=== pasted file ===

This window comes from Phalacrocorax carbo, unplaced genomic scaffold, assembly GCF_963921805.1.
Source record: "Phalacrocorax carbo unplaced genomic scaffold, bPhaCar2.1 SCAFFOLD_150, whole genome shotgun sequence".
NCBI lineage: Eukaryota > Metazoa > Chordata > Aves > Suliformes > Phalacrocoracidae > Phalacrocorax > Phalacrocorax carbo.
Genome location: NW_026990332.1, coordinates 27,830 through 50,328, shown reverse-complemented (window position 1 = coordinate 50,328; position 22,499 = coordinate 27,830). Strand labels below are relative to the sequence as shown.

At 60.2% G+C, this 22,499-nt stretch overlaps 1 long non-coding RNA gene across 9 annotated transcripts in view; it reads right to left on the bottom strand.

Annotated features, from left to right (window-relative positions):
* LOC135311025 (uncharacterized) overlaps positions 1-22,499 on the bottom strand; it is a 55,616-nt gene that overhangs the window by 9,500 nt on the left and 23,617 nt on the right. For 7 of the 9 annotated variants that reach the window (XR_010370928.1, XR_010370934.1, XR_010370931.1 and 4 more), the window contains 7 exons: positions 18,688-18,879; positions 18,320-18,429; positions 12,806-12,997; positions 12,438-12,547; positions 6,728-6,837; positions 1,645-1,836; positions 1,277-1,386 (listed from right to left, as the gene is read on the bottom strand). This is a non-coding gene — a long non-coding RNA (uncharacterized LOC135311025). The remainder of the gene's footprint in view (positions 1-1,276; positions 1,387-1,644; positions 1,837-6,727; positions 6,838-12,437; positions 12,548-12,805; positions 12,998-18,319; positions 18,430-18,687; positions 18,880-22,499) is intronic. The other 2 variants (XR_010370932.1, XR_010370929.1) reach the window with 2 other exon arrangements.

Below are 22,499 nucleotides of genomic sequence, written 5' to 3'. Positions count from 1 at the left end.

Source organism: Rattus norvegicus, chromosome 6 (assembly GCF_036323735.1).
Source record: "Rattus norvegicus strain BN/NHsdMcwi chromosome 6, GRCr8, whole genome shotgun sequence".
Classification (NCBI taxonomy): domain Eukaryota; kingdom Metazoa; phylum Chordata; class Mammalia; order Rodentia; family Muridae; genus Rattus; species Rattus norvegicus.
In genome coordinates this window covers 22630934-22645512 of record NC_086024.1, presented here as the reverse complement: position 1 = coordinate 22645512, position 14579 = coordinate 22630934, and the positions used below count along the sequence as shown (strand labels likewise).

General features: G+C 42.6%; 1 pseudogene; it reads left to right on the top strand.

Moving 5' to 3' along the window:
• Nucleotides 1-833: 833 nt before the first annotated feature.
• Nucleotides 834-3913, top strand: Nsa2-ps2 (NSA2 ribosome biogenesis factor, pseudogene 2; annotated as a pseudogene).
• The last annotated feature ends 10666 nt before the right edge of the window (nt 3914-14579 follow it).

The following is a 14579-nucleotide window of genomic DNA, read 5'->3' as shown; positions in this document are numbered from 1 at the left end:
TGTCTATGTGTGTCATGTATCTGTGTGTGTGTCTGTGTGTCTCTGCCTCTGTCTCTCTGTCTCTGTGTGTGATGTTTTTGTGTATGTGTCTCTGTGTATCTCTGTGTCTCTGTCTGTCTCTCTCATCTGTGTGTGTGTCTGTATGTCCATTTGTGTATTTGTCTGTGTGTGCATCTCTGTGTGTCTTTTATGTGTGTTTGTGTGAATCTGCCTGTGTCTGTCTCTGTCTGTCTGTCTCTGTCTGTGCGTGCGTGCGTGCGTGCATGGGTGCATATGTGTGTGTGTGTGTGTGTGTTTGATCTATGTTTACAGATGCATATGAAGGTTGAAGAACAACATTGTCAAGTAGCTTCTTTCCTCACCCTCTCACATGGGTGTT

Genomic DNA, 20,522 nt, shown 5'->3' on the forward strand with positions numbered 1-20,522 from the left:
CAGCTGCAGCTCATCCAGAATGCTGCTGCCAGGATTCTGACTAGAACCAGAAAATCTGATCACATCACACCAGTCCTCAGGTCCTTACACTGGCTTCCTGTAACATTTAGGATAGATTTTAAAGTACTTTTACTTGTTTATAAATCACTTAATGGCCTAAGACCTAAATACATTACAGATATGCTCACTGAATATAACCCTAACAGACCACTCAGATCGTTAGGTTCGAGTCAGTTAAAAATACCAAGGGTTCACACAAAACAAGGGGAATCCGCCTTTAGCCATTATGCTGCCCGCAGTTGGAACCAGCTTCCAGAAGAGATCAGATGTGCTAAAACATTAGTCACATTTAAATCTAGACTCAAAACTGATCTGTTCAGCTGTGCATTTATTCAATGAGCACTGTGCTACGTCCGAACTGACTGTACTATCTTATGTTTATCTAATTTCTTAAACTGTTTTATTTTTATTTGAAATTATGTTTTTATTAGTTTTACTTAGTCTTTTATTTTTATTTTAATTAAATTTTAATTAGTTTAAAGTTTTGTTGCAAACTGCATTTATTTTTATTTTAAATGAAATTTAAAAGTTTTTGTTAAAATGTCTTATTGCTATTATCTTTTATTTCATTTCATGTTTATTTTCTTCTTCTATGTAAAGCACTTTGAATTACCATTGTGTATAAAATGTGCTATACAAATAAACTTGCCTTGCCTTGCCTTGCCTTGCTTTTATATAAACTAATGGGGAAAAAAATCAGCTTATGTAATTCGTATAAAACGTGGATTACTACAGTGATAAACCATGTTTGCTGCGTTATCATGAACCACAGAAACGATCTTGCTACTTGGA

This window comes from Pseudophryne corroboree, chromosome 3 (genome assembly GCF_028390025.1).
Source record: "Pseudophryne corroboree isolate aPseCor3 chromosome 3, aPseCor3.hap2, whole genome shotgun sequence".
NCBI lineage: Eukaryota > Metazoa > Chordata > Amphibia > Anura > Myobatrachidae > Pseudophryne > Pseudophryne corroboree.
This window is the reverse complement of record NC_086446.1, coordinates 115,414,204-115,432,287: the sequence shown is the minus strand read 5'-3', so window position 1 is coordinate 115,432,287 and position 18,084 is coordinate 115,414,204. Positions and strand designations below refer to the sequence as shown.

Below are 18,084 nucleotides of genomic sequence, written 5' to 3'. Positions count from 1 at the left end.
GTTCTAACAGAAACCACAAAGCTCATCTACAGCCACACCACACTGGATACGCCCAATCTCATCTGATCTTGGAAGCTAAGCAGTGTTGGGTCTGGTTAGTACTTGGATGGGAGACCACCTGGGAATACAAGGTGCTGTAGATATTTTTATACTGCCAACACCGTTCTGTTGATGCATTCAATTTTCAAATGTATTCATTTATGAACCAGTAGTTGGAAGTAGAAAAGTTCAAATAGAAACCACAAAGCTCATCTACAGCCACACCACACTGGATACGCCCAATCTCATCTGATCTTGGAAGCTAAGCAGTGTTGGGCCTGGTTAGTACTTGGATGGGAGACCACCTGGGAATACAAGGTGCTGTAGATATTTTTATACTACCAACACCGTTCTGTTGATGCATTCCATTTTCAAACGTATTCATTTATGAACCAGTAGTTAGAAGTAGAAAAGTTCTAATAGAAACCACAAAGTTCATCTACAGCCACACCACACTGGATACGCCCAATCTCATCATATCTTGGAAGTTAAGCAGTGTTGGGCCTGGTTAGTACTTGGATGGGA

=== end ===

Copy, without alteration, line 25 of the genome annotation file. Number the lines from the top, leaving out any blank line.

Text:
This window is the reverse complement of record NC_086446.1, coordinates 115,414,204-115,432,287: the sequence shown is the minus strand read 5'-3', so window position 1 is coordinate 115,432,287 and position 18,084 is coordinate 115,414,204. Positions and strand designations below refer to the sequence as shown.